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How to Specify Vacuum Contactors for High Altitude Environments

How to Specify Vacuum Contactors for High Altitude Environments

Motor control applications in high altitude environments pose a unique set of obstacles. As altitude increases, the density of the air decreases. Thinner air leads to fewer molecules to dissipate heat, causing electrical equipment to run hotter. More importantly, higher altitudes also decrease the dielectric strength through air. Hotter operating temperatures derate current-carrying components, while a weaker dielectric strength derates the electrical basic insulation level (BIL) and in some cases rated operating voltage.

Vacuum Contactor's Altitude Derating Guideline

It is best to separate the concept of altitude derating in vacuum contactors into two sections—first, power components, including terminals and vacuum interrupters. Second, the control which consists of the magnetic coils utilized to actuate the vacuum interrupters.

1. Power Components Derating

BIL requires derating at higher altitudes because weaker dielectric strength in the air increases the likelihood of flashover. A lower thermal transfer rate of thinner air at higher altitudes requires operating current to derate, albeit less dramatically than BIL. Below, Table A illustrates the recommended derating by altitude for Joslyn Clark's 7.2kV, 3.6kV, and 1.5kV Vacuum Contactors.

Note: All vacuum contactors are fully qualified at 2000 meters, and current derating starts when altitude exceeds approximately 2000 meters. For further detail, please refer to our datasheets.

Table A. Vacuum Contactor Power Section De-Rating By Altitude

Altitude (ft) Altitude (m) 7.2kV BIL (V) 3.6kV BIL (V) 1.5kV BIL (V) ASNI/IEEE Dielectric Factor Operating Current (A) Operating Current De-Rating Factor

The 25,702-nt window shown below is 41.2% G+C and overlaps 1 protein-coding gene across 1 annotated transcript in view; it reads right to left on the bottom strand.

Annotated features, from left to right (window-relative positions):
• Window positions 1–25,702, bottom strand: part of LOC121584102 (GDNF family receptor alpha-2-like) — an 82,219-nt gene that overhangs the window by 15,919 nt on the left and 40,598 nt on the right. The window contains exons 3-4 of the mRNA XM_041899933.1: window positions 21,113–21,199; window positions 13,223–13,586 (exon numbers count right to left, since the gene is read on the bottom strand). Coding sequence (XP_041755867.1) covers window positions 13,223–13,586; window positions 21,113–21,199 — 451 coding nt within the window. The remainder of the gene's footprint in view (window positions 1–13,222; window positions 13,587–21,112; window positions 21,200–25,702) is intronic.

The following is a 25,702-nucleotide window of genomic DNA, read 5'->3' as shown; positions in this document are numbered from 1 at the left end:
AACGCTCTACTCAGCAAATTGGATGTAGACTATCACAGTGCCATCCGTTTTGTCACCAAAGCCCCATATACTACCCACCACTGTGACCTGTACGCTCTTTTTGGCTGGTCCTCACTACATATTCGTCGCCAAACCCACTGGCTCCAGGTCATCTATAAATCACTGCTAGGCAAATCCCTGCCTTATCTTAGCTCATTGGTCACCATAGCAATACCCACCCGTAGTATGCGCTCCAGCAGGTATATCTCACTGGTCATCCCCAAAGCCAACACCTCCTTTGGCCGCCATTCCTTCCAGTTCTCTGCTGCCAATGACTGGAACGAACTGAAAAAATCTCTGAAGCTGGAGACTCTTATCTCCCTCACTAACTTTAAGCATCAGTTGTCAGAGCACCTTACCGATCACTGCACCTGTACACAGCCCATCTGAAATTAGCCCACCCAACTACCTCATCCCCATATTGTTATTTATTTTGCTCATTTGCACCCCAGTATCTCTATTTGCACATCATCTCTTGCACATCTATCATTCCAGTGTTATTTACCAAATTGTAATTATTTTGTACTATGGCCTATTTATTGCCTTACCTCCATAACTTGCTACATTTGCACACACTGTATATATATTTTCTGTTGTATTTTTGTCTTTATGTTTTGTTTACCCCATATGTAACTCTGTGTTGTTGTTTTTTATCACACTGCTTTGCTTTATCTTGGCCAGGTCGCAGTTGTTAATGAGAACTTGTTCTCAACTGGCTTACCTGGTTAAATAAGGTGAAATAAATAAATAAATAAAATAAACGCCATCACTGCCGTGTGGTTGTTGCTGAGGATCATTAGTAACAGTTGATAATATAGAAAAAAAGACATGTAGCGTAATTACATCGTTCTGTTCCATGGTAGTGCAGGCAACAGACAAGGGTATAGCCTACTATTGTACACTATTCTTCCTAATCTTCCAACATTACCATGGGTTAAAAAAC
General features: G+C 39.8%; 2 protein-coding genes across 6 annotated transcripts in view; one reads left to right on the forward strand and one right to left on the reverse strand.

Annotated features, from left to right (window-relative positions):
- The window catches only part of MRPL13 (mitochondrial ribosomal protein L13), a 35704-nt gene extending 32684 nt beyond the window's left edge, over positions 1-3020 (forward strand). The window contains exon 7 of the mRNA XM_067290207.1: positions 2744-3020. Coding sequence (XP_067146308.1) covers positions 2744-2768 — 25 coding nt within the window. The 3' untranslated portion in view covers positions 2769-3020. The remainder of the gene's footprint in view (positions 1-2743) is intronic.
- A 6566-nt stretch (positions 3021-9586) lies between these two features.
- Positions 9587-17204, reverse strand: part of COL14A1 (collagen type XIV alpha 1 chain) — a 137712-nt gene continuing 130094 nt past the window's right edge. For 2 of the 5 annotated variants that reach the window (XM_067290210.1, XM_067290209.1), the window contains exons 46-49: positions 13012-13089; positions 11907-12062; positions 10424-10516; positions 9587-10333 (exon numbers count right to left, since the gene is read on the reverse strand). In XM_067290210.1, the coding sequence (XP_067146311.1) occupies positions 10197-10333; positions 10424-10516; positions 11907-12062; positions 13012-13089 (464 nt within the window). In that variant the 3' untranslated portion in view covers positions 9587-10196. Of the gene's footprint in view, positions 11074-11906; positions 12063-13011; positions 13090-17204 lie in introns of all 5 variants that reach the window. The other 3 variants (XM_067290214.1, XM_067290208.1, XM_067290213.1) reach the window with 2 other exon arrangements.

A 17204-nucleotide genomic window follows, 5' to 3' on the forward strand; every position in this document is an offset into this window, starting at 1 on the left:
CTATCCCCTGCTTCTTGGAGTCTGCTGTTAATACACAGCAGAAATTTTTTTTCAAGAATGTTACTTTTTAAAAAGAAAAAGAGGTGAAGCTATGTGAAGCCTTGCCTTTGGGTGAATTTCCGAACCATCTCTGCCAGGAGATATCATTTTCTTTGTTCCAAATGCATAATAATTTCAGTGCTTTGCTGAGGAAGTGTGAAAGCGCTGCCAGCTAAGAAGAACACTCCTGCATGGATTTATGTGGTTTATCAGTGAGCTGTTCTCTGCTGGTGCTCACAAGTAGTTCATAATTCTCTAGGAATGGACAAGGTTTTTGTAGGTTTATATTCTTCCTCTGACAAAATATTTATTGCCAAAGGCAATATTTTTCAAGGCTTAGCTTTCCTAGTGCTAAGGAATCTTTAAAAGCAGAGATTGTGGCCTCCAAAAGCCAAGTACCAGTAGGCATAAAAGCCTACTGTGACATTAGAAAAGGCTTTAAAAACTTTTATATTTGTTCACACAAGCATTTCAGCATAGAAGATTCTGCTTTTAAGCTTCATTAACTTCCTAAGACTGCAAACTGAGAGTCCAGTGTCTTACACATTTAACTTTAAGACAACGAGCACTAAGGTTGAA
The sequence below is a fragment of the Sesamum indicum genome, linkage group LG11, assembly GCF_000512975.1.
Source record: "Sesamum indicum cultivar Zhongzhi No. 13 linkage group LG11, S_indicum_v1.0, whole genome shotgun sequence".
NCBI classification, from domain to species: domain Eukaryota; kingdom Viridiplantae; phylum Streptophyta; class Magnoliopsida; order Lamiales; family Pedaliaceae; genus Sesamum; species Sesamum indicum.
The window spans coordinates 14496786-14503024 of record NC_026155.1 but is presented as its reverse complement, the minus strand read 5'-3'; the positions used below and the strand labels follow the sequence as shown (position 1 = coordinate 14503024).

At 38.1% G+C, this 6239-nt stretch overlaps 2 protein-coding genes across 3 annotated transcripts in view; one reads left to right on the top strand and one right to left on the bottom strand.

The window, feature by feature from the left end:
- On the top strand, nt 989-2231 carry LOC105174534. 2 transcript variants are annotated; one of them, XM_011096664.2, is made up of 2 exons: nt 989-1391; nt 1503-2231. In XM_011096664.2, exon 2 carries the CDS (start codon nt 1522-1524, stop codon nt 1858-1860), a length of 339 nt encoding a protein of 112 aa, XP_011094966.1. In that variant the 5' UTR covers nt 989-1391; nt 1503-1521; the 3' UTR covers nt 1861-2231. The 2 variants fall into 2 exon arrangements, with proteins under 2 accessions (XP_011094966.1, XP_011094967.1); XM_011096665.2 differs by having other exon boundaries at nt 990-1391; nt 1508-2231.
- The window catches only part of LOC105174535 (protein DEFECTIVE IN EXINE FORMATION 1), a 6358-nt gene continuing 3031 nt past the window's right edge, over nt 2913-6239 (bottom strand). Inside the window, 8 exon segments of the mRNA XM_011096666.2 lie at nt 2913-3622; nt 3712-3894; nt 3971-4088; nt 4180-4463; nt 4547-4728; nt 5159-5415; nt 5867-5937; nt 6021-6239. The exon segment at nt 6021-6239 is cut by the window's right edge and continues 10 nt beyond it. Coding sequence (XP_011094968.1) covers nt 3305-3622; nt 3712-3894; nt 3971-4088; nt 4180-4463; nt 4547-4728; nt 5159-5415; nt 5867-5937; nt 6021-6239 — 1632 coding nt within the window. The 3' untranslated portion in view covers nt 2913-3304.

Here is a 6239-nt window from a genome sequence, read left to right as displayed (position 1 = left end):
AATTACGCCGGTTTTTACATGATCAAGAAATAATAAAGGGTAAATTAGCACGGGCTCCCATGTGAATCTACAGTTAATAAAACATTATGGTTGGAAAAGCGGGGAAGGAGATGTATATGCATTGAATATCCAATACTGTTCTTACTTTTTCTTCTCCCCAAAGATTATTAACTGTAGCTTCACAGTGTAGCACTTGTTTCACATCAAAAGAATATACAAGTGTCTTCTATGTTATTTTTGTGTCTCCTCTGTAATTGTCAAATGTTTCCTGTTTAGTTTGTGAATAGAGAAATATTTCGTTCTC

3300  1000  60000  45000  30000  1.00  600  1.000
 6000  2000  60000  45000  30000  1.00  600  1.000
 10000  3000  48000  36000  24000  0.900  570  0.950
 13000  4000  42000  31000  21000  0.800  555  0.925
 16000  5000  36000  27000  18000  0.700  540  0.900
 20000  6000  30000  23000  15000  0.600  525  0.875

2. Control Module Derating

Coils in the control utilize a generated magnetic field to pull on an adequately sized ferromagnetic contact material. The motion produced by the coils actuates the contactor. The coil circuit has two states. The first state draws the maximum current when energized as the ferromagnetic material is at its largest gap (open state). Once the ferromagnetic material is pulled together (closed state), it activates a switch which changes the coil circuit to its economizing state. This prevents the coils from overheating during continuous operation.

Thinner air at high altitudes causes coils to have less natural convective heat dissipation. In this case, premature failures from frequent cycling can occur. To avoid these premature failures, you will want to reduce the switching frequency of your contactor. For the recommended derating for Joslyn Clark's Vacuum Contactors, see Table B below.

Table B. Cycles/Hr Derating

Altitude (ft) Altitude (m) Cycles / Hour
 3300  1000  300
 6600  2000  300
 10000  3000  225
 13000  4000  150
 16000  5000  100
 20000  6000  50

Vacuum contactors rely on the vacuum in the interrupter to provide some of the force required to close the contacts. As the atmosphere thins external to the interrupter, the force created by the vacuum inside the interrupter which assists closing forces is also reduced. Lower atmospheric pressure requires operational derating such as pick- up and drop- out voltages. Lower air pressure at higher altitudes will reduce the force of the closing contacts. Consequently, contact opening time is faster. However, such benefit is marginal. The data in Table C demonstrates the impact of altitude on pick-up and drop-out voltages.

Table C. Pickup and Drop Out Derating

Altitude (ft) Altitude (m) Rick-Up Rated Voltage Drop-out Rated Voltage
 3300  1000  85%  70%
 6600  2000  85%  70%
 10000  3000  86%  72%
 13000  4000  87%  74%
 16000  5000  88%  76%
 20000  6000  89%  78%

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